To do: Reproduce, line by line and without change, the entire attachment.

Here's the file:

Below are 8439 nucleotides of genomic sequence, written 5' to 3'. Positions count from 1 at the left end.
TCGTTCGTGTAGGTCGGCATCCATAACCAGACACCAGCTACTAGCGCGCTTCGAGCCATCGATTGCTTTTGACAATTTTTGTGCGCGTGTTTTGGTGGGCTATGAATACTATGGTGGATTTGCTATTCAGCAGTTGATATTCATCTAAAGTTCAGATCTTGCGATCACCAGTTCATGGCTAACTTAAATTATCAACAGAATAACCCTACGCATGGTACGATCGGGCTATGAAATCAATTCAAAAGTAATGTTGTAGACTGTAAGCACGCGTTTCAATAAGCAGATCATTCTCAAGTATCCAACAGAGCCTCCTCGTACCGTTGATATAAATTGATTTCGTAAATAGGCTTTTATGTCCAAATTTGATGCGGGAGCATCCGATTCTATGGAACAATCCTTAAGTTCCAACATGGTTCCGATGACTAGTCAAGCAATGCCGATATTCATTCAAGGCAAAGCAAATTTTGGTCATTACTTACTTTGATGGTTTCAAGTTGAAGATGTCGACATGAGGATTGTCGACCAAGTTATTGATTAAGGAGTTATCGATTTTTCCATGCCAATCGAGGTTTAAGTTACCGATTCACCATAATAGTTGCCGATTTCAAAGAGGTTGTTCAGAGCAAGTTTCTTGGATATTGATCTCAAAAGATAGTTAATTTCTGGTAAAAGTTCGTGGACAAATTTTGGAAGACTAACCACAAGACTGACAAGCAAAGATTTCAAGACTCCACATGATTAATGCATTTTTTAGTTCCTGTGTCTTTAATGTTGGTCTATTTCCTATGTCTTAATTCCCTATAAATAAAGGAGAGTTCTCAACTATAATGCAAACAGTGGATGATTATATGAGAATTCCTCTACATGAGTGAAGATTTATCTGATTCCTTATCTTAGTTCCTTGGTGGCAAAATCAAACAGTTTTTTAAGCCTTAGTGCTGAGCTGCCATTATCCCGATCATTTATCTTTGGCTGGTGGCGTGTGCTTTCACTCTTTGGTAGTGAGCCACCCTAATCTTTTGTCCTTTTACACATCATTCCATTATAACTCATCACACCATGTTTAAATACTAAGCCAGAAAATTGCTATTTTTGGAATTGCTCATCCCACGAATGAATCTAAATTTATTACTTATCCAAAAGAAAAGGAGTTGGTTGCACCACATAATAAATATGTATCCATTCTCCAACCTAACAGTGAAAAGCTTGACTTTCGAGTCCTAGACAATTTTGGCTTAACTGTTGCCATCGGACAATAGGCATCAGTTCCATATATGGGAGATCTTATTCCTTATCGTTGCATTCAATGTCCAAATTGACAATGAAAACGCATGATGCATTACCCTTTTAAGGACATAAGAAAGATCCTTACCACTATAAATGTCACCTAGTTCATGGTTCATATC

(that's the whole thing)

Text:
Below are 8439 nucleotides of genomic sequence, written 5' to 3'. Positions count from 1 at the left end.
TCGTTCGTGTAGGTCGGCATCCATAACCAGACACCAGCTACTAGCGCGCTTCGAGCCATCGATTGCTTTTGACAATTTTTGTGCGCGTGTTTTGGTGGGCTATGAATACTATGGTGGATTTGCTATTCAGCAGTTGATATTCATCTAAAGTTCAGATCTTGCGATCACCAGTTCATGGCTAACTTAAATTATCAACAGAATAACCCTACGCATGGTACGATCGGGCTATGAAATCAATTCAAAAGTAATGTTGTAGACTGTAAGCACGCGTTTCAATAAGCAGATCATTCTCAAGTATCCAACAGAGCCTCCTCGTACCGTTGATATAAATTGATTTCGTAAATAGGCTTTTATGTCCAAATTTGATGCGGGAGCATCCGATTCTATGGAACAATCCTTAAGTTCCAACATGGTTCCGATGACTAGTCAAGCAATGCCGATATTCATTCAAGGCAAAGCAAATTTTGGTCATTACTTACTTTGATGGTTTCAAGTTGAAGATGTCGACATGAGGATTGTCGACCAAGTTATTGATTAAGGAGTTATCGATTTTTCCATGCCAATCGAGGTTTAAGTTACCGATTCACCATAATAGTTGCCGATTTCAAAGAGGTTGTTCAGAGCAAGTTTCTTGGATATTGATCTCAAAAGATAGTTAATTTCTGGTAAAAGTTCGTGGACAAATTTTGGAAGACTAACCACAAGACTGACAAGCAAAGATTTCAAGACTCCACATGATTAATGCATTTTTTAGTTCCTGTGTCTTTAATGTTGGTCTATTTCCTATGTCTTAATTCCCTATAAATAAAGGAGAGTTCTCAACTATAATGCAAACAGTGGATGATTATATGAGAATTCCTCTACATGAGTGAAGATTTATCTGATTCCTTATCTTAGTTCCTTGGTGGCAAAATCAAACAGTTTTTTAAGCCTTAGTGCTGAGCTGCCATTATCCCGATCATTTATCTTTGGCTGGTGGCGTGTGCTTTCACTCTTTGGTAGTGAGCCACCCTAATCTTTTGTCCTTTTACACATCATTCCATTATAACTCATCACACCATGTTTAAATACTAAGCCAGAAAATTGCTATTTTTGGAATTGCTCATCCCACGAATGAATCTAAATTTATTACTTATCCAAAAGAAAAGGAGTTGGTTGCACCACATAATAAATATGTATCCATTCTCCAACCTAACAGTGAAAAGCTTGACTTTCGAGTCCTAGACAATTTTGGCTTAACTGTTGCCATCGGACAATAGGCATCAGTTCCATATATGGGAGATCTTATTCCTTATCGTTGCATTCAATGTCCAAATTGACAATGAAAACGCATGATGCATTACCCTTTTAAGGACATAAGAAAGATCCTTACCACTATAAATGTCACCTAGTTCATGGTTCATATC